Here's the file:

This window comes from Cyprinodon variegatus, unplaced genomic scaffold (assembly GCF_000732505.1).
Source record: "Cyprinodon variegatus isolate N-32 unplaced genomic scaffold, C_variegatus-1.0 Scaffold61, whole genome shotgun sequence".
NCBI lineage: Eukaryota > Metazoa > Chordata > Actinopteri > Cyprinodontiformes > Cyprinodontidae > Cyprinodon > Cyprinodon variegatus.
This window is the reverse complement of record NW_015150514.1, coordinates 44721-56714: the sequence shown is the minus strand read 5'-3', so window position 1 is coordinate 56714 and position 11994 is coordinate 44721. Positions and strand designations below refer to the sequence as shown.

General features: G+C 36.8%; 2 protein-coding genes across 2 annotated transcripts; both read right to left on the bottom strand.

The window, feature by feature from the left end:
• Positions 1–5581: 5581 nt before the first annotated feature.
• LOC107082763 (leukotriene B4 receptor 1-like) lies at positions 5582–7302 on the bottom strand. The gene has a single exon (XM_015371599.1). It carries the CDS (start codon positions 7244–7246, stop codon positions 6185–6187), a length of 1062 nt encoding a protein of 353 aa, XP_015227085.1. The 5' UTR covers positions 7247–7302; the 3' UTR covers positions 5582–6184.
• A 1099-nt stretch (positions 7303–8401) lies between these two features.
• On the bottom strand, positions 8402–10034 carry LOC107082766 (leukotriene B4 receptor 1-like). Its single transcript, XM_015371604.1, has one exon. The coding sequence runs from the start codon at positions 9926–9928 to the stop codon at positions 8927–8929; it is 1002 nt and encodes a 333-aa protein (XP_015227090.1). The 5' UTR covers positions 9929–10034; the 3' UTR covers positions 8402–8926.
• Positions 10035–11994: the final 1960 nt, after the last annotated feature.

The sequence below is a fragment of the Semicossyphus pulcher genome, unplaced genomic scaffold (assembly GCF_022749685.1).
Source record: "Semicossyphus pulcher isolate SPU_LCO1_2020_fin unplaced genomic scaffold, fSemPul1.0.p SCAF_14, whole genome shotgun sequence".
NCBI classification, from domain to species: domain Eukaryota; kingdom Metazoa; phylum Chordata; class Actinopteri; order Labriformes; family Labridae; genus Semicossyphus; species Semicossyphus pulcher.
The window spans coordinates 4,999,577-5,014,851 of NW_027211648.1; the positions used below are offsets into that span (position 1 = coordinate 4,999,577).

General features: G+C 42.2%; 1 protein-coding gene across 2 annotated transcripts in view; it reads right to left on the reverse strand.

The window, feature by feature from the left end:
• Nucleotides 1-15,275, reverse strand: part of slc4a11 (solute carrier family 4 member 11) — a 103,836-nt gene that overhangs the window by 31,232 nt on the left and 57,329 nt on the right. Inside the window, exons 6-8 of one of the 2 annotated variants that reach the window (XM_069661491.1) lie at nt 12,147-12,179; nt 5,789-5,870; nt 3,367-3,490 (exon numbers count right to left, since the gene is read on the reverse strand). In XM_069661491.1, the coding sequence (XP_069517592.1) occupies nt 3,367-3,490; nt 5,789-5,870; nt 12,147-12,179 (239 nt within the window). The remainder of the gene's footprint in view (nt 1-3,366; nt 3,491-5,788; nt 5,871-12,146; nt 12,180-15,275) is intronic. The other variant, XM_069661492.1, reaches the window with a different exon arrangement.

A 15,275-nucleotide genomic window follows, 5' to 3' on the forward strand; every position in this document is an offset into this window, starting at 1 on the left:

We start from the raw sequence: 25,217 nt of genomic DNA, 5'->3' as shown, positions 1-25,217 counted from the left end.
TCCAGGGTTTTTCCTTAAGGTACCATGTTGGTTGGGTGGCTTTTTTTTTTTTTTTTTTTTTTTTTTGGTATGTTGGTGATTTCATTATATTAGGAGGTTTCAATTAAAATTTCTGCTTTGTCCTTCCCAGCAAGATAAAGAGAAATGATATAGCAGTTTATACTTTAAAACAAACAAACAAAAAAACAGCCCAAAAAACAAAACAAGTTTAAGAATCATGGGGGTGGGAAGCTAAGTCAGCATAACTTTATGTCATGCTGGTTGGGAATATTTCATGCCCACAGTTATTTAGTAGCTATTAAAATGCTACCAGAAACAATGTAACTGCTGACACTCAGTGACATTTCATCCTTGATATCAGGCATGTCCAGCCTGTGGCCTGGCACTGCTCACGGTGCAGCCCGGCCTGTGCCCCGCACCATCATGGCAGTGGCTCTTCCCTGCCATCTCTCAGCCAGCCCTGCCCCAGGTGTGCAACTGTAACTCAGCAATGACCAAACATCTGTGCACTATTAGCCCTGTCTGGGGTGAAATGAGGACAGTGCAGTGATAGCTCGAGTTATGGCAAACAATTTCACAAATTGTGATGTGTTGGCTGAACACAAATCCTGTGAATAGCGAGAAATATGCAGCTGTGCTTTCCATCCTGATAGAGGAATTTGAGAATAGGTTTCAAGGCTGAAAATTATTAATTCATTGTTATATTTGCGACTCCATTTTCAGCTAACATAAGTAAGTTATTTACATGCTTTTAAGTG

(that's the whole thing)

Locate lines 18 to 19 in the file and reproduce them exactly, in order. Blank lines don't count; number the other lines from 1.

• Nucleotides 1-15,275, reverse strand: part of slc4a11 (solute carrier family 4 member 11) — a 103,836-nt gene that overhangs the window by 31,232 nt on the left and 57,329 nt on the right. Inside the window, exons 6-8 of one of the 2 annotated variants that reach the window (XM_069661491.1) lie at nt 12,147-12,179; nt 5,789-5,870; nt 3,367-3,490 (exon numbers count right to left, since the gene is read on the reverse strand). In XM_069661491.1, the coding sequence (XP_069517592.1) occupies nt 3,367-3,490; nt 5,789-5,870; nt 12,147-12,179 (239 nt within the window). The remainder of the gene's footprint in view (nt 1-3,366; nt 3,491-5,788; nt 5,871-12,146; nt 12,180-15,275) is intronic. The other variant, XM_069661492.1, reaches the window with a different exon arrangement.

A 15,275-nucleotide genomic window follows, 5' to 3' on the forward strand; every position in this document is an offset into this window, starting at 1 on the left: